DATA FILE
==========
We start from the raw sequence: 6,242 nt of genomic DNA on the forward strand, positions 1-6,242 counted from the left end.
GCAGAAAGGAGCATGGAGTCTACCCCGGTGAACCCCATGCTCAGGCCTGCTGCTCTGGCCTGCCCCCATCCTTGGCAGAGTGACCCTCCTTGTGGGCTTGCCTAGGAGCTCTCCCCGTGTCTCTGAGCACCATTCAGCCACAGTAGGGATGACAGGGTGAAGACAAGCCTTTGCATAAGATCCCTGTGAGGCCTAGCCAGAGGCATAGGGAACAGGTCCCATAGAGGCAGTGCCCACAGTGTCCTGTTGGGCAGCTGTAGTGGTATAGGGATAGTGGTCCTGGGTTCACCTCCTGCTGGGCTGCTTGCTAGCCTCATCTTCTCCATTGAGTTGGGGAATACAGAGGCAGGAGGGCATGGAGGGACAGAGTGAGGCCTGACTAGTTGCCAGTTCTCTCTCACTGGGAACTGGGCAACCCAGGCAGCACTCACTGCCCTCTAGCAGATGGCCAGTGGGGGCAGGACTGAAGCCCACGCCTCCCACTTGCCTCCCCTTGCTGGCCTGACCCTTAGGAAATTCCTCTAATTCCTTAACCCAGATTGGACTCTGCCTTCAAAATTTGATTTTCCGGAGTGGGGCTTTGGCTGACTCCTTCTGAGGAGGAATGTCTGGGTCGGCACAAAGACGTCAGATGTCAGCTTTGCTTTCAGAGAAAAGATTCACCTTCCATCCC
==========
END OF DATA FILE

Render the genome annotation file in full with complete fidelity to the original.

We start from the raw sequence: 6,242 nt of genomic DNA on the forward strand, positions 1-6,242 counted from the left end.
GCAGAAAGGAGCATGGAGTCTACCCCGGTGAACCCCATGCTCAGGCCTGCTGCTCTGGCCTGCCCCCATCCTTGGCAGAGTGACCCTCCTTGTGGGCTTGCCTAGGAGCTCTCCCCGTGTCTCTGAGCACCATTCAGCCACAGTAGGGATGACAGGGTGAAGACAAGCCTTTGCATAAGATCCCTGTGAGGCCTAGCCAGAGGCATAGGGAACAGGTCCCATAGAGGCAGTGCCCACAGTGTCCTGTTGGGCAGCTGTAGTGGTATAGGGATAGTGGTCCTGGGTTCACCTCCTGCTGGGCTGCTTGCTAGCCTCATCTTCTCCATTGAGTTGGGGAATACAGAGGCAGGAGGGCATGGAGGGACAGAGTGAGGCCTGACTAGTTGCCAGTTCTCTCTCACTGGGAACTGGGCAACCCAGGCAGCACTCACTGCCCTCTAGCAGATGGCCAGTGGGGGCAGGACTGAAGCCCACGCCTCCCACTTGCCTCCCCTTGCTGGCCTGACCCTTAGGAAATTCCTCTAATTCCTTAACCCAGATTGGACTCTGCCTTCAAAATTTGATTTTCCGGAGTGGGGCTTTGGCTGACTCCTTCTGAGGAGGAATGTCTGGGTCGGCACAAAGACGTCAGATGTCAGCTTTGCTTTCAGAGAAAAGATTCACCTTCCATCCC